Diggstown’s star is Vinessa Antoine (Being Erica, General Hospital), the first Canadian-born Black female lead character in an original Canadian TV drama series. In fact, she’s part of an unusually diverse cast that showcases Black, Indigenous and other often marginalized characters—in both positive and negative everyday roles.
There are African Canadians in key behind-the-camera roles too. Actor-director Cory Bowles (Trailer Park Boys, Poor Boys Game, Black Cop) has become one of the series’ go-to directors. During Season 3, well-known Nova Scotia theatrical playwright and director Juanita Peters—whose current day job is as general manager of Halifax’s Africville Museum—joined the show to become the first Black woman from Nova Scotia to direct an hour of Canadian primetime drama.
Peters remembers “the little flush of pride” she felt sitting in Kane’s office one day discussing the show and noticing the wall behind him covered with 8×10 head-and-shoulders photos. “It wasn’t peppered with diverse people,” she told CBC’s Information Morning. “It was a wall entirely of people that looked like my world.”
Diggstown is unabashedly, proudly set in and around Halifax, Nova Scotia, which includes Kane’s own home turf in the Prestons.
That matters. For Kane. For his community. For Halifax. For Nova Scotia. For the province’s film business and—not to forget— its tourism industry.
In Spring 2020, the series began airing on the American BET+ streaming service. In Spring 2021, FOX, one of the big four U.S. broadcast networks, acquired the rights to air the show’s first two seasons. That means a lot of American viewers—not to forget location-scouting film and TV producers—will get an opportunity to discover a Nova Scotia that is more than just fishing boats and lighthouses. And white people.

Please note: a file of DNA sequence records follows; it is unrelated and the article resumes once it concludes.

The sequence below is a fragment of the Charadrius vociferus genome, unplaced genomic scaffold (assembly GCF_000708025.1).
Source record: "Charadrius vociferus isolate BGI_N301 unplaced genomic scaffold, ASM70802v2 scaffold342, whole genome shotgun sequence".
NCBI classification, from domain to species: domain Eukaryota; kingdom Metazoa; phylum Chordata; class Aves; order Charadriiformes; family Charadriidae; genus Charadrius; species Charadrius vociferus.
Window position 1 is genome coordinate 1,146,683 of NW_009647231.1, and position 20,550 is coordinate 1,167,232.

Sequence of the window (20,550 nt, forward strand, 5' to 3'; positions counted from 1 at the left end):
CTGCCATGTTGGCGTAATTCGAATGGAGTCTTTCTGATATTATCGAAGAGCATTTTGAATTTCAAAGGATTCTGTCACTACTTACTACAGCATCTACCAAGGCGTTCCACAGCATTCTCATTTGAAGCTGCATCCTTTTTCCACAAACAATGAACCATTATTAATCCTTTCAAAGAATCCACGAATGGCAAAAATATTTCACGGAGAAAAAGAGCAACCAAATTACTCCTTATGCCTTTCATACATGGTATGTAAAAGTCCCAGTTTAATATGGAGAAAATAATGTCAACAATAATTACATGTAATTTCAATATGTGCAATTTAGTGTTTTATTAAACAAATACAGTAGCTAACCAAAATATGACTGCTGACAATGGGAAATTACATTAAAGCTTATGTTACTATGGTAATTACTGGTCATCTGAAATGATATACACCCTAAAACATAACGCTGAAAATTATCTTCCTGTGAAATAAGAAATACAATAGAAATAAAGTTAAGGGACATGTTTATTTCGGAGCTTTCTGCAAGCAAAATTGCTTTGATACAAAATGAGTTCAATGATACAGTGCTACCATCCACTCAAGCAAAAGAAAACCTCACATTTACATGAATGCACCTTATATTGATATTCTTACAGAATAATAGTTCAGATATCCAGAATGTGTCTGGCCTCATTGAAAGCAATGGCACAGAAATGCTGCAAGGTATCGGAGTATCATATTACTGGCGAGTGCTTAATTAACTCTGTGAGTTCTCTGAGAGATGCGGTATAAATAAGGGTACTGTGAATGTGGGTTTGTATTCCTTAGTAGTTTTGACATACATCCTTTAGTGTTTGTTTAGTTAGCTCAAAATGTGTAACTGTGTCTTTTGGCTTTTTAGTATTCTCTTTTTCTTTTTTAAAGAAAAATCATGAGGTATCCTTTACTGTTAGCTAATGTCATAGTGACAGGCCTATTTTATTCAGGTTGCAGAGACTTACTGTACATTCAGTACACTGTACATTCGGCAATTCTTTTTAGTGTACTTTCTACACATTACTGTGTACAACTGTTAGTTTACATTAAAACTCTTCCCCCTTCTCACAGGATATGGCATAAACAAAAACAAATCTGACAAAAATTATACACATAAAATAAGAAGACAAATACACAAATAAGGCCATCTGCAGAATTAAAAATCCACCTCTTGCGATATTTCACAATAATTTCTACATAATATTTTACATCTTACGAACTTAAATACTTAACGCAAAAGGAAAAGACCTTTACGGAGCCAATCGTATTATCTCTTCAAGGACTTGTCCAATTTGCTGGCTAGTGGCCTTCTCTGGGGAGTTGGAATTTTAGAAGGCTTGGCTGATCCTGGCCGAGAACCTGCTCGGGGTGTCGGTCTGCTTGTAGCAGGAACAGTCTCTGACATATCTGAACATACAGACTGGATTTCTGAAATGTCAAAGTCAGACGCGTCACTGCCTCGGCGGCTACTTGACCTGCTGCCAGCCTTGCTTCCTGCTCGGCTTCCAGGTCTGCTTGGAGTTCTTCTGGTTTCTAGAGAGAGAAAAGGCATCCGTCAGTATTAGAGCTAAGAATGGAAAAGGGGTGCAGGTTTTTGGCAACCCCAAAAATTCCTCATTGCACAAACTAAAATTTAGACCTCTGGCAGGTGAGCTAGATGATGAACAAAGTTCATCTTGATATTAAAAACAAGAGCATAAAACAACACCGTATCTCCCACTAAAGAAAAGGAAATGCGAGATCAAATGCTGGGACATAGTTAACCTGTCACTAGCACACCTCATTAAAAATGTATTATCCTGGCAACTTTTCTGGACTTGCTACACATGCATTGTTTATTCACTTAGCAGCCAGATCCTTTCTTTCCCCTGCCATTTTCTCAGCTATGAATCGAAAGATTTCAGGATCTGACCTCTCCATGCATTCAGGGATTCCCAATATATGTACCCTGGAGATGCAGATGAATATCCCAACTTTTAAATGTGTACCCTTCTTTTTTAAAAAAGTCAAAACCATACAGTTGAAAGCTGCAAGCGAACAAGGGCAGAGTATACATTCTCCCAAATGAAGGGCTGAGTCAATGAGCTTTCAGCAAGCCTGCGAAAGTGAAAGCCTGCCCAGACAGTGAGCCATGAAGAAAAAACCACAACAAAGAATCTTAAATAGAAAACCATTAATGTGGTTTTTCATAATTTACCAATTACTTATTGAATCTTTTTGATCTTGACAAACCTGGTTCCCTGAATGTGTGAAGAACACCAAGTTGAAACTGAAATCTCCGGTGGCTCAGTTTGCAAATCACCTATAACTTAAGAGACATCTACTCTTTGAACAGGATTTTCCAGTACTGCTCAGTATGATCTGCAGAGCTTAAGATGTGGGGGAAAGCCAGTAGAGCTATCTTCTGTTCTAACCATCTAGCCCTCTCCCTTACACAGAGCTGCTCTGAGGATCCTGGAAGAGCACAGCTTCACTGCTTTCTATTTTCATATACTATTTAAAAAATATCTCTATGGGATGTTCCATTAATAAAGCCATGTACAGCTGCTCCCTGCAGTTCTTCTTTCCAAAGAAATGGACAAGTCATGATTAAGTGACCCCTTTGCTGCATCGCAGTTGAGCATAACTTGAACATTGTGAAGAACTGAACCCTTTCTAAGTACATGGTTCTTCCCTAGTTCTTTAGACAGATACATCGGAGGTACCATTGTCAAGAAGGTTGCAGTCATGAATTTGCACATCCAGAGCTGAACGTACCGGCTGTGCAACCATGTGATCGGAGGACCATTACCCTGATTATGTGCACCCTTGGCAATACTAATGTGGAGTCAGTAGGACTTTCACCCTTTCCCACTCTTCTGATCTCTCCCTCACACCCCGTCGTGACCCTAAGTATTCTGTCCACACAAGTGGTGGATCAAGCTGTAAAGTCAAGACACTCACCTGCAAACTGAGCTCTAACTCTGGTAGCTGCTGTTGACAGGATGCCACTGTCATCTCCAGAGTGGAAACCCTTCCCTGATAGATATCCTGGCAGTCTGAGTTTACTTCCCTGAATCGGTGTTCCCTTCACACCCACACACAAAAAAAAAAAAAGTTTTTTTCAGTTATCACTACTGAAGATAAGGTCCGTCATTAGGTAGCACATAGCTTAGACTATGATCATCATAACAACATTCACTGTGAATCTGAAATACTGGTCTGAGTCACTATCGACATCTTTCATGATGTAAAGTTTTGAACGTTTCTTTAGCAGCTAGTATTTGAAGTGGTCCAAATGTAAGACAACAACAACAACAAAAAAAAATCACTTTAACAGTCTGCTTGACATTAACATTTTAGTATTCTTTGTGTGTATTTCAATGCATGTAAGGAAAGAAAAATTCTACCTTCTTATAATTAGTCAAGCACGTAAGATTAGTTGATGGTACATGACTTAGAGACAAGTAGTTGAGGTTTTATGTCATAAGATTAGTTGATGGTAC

Diggstown got its production green-light in the aftermath of controversial 2015 changes to Nova Scotia’s film tax credit program that had decimated the industry and forced hundreds of skilled film technicians to seek work elsewhere. The show’s existence, and the production revival it played a major role in creating, helped bring many of them back.
Filming, in turn, has greased the local economy. During its most recent season, Diggstown and its 125-member crew spent a sizeable chunk of its $12.5-million budget in Nova Scotia, including $500,000 for locations, $400,000 for hotels and accommodation, $206,000 for food and catering, and another $620,000 on vehicle rentals and support vehicles.
Of the nearly 200 actors cast for the show, 70 per cent have been “Nova Scotia hires,” including Kirsten Olivia Taylor, an East Preston actor who has a continuing role in the series. Being on set in her own community has been “emotional,” she says. “I remember growing up here dreaming about doing things like this.”
Beyond such speaking roles, the show has spent $300,000 more to hire background extras, all of them Nova Scotians, many from the Prestons.
Ah, yes, back to the Prestons…
Despite his own growing-up connections to the community, Kane acknowledges he was not instantly welcomed back as the conquering hero. For starters, the Prestons—North Preston in particular—have long been portrayed in negative stereotypes: gangs, drugs, prostitution, violence… Worse, shortly before Kane arrived to begin shooting Diggstown’s first season, residents there felt they had been “betrayed” by a documentary filmmaker they believed had come to “celebrate” their community only to conclude he’d “trashed it” instead.
Residents, Kane recalls, were understandably wary of his intentions. They wanted to be sure anyone planning to film in their communities intended “to be honest about the community, not play into the age-old stereotypes.”
Even during Diggstown’s first season, Kane acknowledges, “there were some challenges, and frankly, there were situations where we fucked up.”
At one point, for example, “our background casting person had ‘flown in’ Black people from Halifax to play North Preston residents.” Kane shakes his head. “Why would you do that? All these people are here. We’re showing their community, they should be in the show. And it’s just…” He pauses, remembers the uncomfortableness he experienced working in small communities in Nova Scotia and Ontario where he was often the only Black person on set. “There are just things like that—the nuances of shooting in a Black community—that the film community don’t understand because they’ve never had to.”
Besides telling stories he wants to tell and making programs he wants to make, Kane is determined to use his newfound power as a Black man in charge to help change those dynamics, “to find ways to encourage more people of colour, more Black people to get involved, to try to get the industry here to be more embracing of that.”